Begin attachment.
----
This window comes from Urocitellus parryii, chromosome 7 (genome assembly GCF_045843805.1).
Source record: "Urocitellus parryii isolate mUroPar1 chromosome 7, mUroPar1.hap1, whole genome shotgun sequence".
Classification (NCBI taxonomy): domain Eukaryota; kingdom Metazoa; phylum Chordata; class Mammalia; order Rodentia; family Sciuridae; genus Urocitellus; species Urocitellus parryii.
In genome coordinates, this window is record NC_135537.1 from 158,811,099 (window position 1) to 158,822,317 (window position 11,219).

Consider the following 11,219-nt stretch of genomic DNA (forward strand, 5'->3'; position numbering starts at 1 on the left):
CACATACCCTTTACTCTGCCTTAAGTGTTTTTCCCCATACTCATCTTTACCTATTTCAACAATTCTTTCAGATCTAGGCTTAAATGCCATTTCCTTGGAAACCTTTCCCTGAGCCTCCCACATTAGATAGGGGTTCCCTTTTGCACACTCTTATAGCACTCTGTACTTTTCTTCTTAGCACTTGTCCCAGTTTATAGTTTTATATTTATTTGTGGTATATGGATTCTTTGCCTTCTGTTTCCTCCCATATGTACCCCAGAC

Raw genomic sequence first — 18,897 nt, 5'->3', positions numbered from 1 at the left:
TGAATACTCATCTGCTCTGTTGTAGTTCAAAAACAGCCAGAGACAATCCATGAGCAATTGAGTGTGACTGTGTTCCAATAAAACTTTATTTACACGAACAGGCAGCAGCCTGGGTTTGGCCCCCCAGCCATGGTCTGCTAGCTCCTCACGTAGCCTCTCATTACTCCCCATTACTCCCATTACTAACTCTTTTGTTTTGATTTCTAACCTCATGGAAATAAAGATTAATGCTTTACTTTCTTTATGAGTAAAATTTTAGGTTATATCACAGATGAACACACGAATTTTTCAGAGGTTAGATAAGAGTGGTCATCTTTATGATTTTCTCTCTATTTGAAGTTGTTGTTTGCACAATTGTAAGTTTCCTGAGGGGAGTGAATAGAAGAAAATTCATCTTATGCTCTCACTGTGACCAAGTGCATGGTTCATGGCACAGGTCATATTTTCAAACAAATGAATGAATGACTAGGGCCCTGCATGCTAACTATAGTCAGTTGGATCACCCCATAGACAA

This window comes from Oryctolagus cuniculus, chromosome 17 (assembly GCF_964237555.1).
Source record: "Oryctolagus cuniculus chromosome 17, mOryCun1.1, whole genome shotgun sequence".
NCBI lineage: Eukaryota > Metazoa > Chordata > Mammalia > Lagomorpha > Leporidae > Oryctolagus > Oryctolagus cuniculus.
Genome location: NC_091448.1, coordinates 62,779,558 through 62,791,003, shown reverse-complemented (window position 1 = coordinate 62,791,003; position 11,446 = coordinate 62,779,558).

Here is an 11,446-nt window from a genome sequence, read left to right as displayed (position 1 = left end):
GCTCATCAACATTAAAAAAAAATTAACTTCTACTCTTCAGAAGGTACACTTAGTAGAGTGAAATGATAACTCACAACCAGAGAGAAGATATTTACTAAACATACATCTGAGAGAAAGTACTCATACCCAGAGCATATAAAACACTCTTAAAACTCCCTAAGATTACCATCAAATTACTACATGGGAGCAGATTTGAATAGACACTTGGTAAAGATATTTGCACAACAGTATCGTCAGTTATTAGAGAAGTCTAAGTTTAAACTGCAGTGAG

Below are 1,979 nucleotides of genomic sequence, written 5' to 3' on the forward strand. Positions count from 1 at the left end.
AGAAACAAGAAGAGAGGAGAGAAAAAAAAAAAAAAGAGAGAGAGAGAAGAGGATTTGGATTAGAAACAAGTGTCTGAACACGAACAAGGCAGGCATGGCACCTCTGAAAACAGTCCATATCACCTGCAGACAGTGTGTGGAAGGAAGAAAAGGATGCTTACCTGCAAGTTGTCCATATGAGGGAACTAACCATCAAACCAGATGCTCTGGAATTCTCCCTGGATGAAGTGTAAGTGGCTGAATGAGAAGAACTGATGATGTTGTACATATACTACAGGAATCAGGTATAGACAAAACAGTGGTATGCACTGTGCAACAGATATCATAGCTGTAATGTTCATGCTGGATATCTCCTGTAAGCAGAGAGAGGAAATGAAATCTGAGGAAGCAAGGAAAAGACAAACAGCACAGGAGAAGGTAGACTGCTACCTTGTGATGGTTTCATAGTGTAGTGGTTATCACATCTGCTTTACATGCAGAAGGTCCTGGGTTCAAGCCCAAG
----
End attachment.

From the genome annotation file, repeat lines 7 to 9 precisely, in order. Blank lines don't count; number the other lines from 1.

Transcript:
Raw genomic sequence first — 18,897 nt, 5'->3', positions numbered from 1 at the left:
TGAATACTCATCTGCTCTGTTGTAGTTCAAAAACAGCCAGAGACAATCCATGAGCAATTGAGTGTGACTGTGTTCCAATAAAACTTTATTTACACGAACAGGCAGCAGCCTGGGTTTGGCCCCCCAGCCATGGTCTGCTAGCTCCTCACGTAGCCTCTCATTACTCCCCATTACTCCCATTACTAACTCTTTTGTTTTGATTTCTAACCTCATGGAAATAAAGATTAATGCTTTACTTTCTTTATGAGTAAAATTTTAGGTTATATCACAGATGAACACACGAATTTTTCAGAGGTTAGATAAGAGTGGTCATCTTTATGATTTTCTCTCTATTTGAAGTTGTTGTTTGCACAATTGTAAGTTTCCTGAGGGGAGTGAATAGAAGAAAATTCATCTTATGCTCTCACTGTGACCAAGTGCATGGTTCATGGCACAGGTCATATTTTCAAACAAATGAATGAATGACTAGGGCCCTGCATGCTAACTATAGTCAGTTGGATCACCCCATAGACAA

This window comes from Oryctolagus cuniculus, chromosome 17 (assembly GCF_964237555.1).